Members of Sognalag are mainly descendants from the kommunes of Aurland, Balestrand, Gulen, Hyllestad, Høyanger, Leikanger, Luster, Lærdal, Sogndal, Solund, Vik, and Åardal in the Sogn og Fjordane Fylke of Norway.
On November 28, 1908, a group of Sognings met in Albert Lea, Minnesota’s city hall to discuss plans for the organization of a Sognalag in America. One hundred twenty-five people had already expressed an interest in such an organization. They decided upon these reasons:
“The aim of the Sognalag is to foster and preserve our Norwegian cultural heritage, especially from the district of Sogn. To promote and cultivate interest in our traditional background in language, dialect, song, and music. To transplant and maintain the rich folk art and folklore to our new country, America and to share (that heritage) with our fellow Americans with common interest and in fellowship and spirit.”
This group, led by chairman John Brekke of Lake Mills, IA and with secretary Erick Hopperstad of Albert Lea, MN drew up a constitution and bylaws. They called for a general meeting to be held December 30, 1908. The meeting was properly advertised in the Norwegian newspapers as well as the area newspapers. This meeting drew 130 interested Sognings, who did adopt a constitution and by-laws. The major articles approved were:
- The name shall be Sognalaget.
- Purpose is to work for the Sognings in America, to preserve the interest of the Sogn people in the United States and in Norway and their culture and traditions.
- Membership will include all immigrants, their childre and persons outside Sogn who married Sognings were eligible for membership.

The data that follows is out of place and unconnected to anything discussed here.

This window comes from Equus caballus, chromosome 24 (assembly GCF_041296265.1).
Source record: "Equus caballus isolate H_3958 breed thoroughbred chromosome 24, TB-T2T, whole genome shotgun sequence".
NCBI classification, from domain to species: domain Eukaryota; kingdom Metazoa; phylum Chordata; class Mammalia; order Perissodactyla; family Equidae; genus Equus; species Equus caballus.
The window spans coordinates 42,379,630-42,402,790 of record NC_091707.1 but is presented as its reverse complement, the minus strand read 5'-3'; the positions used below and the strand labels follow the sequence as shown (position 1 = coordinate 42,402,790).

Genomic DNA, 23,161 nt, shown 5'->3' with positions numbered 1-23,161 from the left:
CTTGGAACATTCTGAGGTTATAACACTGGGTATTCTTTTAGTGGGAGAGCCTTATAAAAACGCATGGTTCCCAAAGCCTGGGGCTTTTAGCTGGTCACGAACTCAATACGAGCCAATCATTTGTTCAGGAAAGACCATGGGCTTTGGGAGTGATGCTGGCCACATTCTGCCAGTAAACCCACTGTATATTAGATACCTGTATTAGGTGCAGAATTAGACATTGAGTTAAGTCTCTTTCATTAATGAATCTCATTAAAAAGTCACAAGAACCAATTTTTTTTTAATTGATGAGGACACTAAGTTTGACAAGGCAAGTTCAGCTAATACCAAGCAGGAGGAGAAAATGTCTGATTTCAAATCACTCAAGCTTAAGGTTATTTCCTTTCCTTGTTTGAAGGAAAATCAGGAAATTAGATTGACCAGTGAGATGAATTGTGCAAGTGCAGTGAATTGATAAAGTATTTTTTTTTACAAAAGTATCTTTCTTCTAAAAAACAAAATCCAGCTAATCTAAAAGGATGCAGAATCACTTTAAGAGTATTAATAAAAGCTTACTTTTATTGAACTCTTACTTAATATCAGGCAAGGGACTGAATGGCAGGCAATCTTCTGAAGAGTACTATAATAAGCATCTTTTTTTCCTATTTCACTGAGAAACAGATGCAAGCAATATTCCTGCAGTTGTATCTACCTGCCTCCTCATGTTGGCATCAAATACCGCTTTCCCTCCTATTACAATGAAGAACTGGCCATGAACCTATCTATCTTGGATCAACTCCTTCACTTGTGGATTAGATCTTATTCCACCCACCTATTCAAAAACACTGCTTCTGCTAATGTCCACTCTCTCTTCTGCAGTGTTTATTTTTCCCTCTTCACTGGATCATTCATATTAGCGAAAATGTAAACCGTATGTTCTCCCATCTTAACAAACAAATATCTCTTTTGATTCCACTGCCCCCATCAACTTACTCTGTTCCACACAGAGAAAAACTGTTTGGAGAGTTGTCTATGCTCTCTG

The first officers of Sognalaget were:
President: John J. Brekke – Lakes Mills, Iowa
Vice President: Ellend Erickson – Albert Lea, Minnesota
Secretary: Erick Hopperstad – Albert Lea, Minnesota
Treasurer: Jens J. Hove – Hayward, Minnesota
Directors: Ingebright Hove – Albert Lea, Minnesota
John B. Thompson – Northwood, Iowa
Iver Anderson – Owatonna, Minnesota
These first officers were from the area of Sogn. Four were from Vik, two from Fresvik and one from Lærdal. Their ages were from 50 – 65.
The membership at the first meeting was 150. As translated by Nettie Brown the minutes said, “Conversation filled the whole room – all in the Sogning dialect, so much that the walls resounded with echo. Some of those attending had not seen each other perhaps since leaving Sogn, Norway. Their mouths moved as rapidly and noisily as drumsticks beating on drums. But also they were hungry and conversation quieted when they were served lutefisk, lefse, kringla, fattigman, and other goodies.”
These first officers and directors prepared for the next meeting in June of 1909. By the time of the June 9th meeting held in Albert Lea, the membership had risen to 846 members. Already on Monday, June 7th, Sognings arrived from North Dakota, South Dakota, Wisconsin, Iowa, and Illinois as well as all over Minnesota. They came early to stay with friends or family. As they arrived in town on the train, they would go to the Courthouse and get their badges. By 3:00 that afternoon, there were over 1,000 Sognings in town. Some had had seen each other for years and there were many a tear shed and hugs exchanged.
Tuesday, June 8 was a day of visiting as everyone anxiously searched for friends and relatives, inquiring not only about their life here, but asking for news from the villages in Sogn which they left behind. An evening banquet was held in Gulbrandson Hall lit by electricity and decorated with flags, flowers, and good Sogning food. The banquet was so well attended that two place settings were needed – serving 500 at a time. An orchestra played during the dinner and program followed. At this point in its early history, the Sognalag boasted 846 members but only 515 paid up membership.
Written by Lucy Ghastin